Saturday, March 24, 2007

First Poet

Girl in a Water Taxi, ©Alan Pogue, Basra, 1998.
A young girl rides along one of the tributaries of the Shatt al Arab.

Enheduanna Wrote on Stone

“Born ca. 2300 B.C., Enheduanna was a moon priestess, daughter of King Sargon of Agade [Iraq], who reigned over the world’s first empire, extending from the Mediterranean to Persia. Enheduanna is the first writer, male or female, in history whose name and work have been preserved. Her personal history survives in highly political poems. We have a stone disk which contains a detailed likeness of the high priestess, revealing her particular features and dress, flanked by three of her retainers. The poetry we have has been preserved on cuneiform tablets.” Quotation above and within text are taken from adaptations by Aliki and Willis Barnstone of “The Exaltation of Inanna,” Yale Univ. Press, 1968 by William W. Hallo and J.J. A Van Dijk.

Enheduanna wrote on stone.
The first poet known to western scholars was a woman
who wrote political poetry, a woman who gathered symbols,
mysterious and strange for us to see, a woman
who cut clay glyphs in order to catch thought,
cut stone words to throw at the goddess,
How dull and heavy the medium, sculpture
to chase fleet passages of mind, heartbeat.

She said:

Like a dragon you have filled the land with venom. Like thunder when you roar over the earth, trees and plants fall before you. You are a flood descending from a mountain, O primary one, Moon Goddess Inanna of heaven and earth! Your fire blows about and drops on our nation, Lady mounted on a beast. An gives you these qualities, holy commands, but you decide. You are in all our great rites. Who can understand you?

Enheduanna wrote on stone,
questions about divinity and human suffering,
questions about the vibrant green of spring,
the black green of thunder, the violent green
of torrent, mountain emptying into ocean,
wars so violent earth trembled —

She said:

Storms lend you winds, destroyer of the lands. For you the rivers rise high with blood and the people have nothing to drink. The army of the mountain goes to you captive of its own accord.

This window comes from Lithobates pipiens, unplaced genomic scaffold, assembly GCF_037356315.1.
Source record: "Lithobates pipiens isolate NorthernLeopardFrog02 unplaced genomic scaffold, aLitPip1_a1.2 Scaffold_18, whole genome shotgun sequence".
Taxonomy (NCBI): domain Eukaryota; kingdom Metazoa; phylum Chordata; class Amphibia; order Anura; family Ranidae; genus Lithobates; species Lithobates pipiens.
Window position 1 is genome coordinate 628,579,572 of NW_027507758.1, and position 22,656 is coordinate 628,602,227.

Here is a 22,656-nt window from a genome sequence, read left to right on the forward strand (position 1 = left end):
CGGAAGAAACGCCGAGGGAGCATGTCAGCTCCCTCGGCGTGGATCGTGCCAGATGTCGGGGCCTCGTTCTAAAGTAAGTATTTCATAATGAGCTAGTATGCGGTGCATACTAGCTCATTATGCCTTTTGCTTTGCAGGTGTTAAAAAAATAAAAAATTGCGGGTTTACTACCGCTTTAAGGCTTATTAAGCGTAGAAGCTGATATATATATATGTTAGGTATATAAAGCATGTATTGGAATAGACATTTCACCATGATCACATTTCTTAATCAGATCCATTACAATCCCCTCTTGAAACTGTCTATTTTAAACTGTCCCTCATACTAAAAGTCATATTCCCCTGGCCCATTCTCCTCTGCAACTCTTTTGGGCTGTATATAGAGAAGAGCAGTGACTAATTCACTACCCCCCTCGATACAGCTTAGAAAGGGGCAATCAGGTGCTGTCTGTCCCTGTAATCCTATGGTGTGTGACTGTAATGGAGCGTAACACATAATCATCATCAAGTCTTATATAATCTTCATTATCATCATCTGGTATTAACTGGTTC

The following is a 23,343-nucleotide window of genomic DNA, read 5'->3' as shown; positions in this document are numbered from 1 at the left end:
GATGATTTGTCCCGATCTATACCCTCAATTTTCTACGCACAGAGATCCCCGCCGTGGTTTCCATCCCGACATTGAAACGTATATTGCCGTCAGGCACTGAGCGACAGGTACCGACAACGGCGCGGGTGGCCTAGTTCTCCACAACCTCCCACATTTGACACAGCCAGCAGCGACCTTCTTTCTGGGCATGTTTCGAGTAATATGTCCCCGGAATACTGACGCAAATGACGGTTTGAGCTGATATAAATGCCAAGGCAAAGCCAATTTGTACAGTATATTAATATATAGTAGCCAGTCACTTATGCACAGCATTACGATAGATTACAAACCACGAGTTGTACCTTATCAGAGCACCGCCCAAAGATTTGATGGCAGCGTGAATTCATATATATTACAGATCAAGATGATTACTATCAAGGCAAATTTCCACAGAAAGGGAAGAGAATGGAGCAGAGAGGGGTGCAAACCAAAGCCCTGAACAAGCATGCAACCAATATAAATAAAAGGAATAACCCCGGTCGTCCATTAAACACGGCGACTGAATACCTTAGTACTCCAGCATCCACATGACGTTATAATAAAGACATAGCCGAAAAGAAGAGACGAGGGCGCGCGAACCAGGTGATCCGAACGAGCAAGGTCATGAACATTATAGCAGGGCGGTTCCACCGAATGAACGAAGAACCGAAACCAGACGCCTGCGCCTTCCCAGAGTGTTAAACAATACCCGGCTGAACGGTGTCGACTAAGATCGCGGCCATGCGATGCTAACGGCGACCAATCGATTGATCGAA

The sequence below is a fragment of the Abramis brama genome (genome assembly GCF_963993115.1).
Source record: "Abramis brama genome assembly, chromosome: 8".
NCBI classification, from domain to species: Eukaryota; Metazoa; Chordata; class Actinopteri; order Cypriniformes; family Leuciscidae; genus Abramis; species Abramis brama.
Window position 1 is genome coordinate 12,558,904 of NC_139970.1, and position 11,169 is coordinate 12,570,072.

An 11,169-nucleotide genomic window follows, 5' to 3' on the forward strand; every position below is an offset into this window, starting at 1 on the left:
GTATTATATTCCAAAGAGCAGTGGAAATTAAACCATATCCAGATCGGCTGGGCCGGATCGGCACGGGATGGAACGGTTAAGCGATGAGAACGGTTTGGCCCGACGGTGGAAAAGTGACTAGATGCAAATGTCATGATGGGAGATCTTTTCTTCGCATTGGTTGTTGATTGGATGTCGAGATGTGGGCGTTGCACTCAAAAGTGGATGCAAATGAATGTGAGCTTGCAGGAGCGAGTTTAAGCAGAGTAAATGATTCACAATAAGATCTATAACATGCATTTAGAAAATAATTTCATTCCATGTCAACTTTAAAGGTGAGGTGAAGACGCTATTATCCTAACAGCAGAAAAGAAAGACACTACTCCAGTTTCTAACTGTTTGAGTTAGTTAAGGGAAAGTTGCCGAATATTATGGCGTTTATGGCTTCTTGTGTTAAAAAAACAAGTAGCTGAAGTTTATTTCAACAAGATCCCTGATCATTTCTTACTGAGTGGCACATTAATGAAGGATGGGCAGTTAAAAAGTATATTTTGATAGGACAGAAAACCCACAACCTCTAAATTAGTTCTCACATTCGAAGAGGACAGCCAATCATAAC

Her stone words fall out of history, pour and tumble,
rough and fierce, into our lives.
It has always been so.
I have been singing this song for so long
my tongue grows thick, numb, cold and sullen,
snake hair, stone face, over and over,
since there were words
we have used them to unmask savage gods.

She said:

You have lifted your foot and left their barn of fertility. The women of the city no longer speak of love with their husbands. At night they do not make love. They are no longer naked before them, revealing intimate treasures.

Words are fast now, fast words:
Words: Deny the violent gods.
Words: Leap through the fire of your soul.
Words: Conquest kills passion.

Words are fast now—
fly from river to sky, continent to ocean, parent to child,
page to heart. In an instant, the entire world could change
its mind. Everything is possible, planets converge,
populations emerge, change, revolt, but it doesn’t do any good—

We worship violent gods.
Enheduanna wrote on stone.
That is what she said.
She said we worship violent gods.

© Susan Bright, 1987

Susan Bright is the author of nineteen books of poetry. She is the editor of Plain View Press which since 1975 has published one-hundred-and-fifty books. Her work as a poet, publisher, activist and educator has taken her all over the United States and abroad. Her most recent book, The Layers of Our Seeing, is a collection of poetry, photographs and essays about peace done in collaboration with photographer Alan Pogue and Middle Eastern journalist, Muna Hamzeh.

Announcement: The Plain View Press e-store has just gone online.

For those of you in Austin: Plain View Press is hosting an African Art and Fabric exhibit today, Saturday, March 24th. Open till Dark. Call for directions: 512 441 2452


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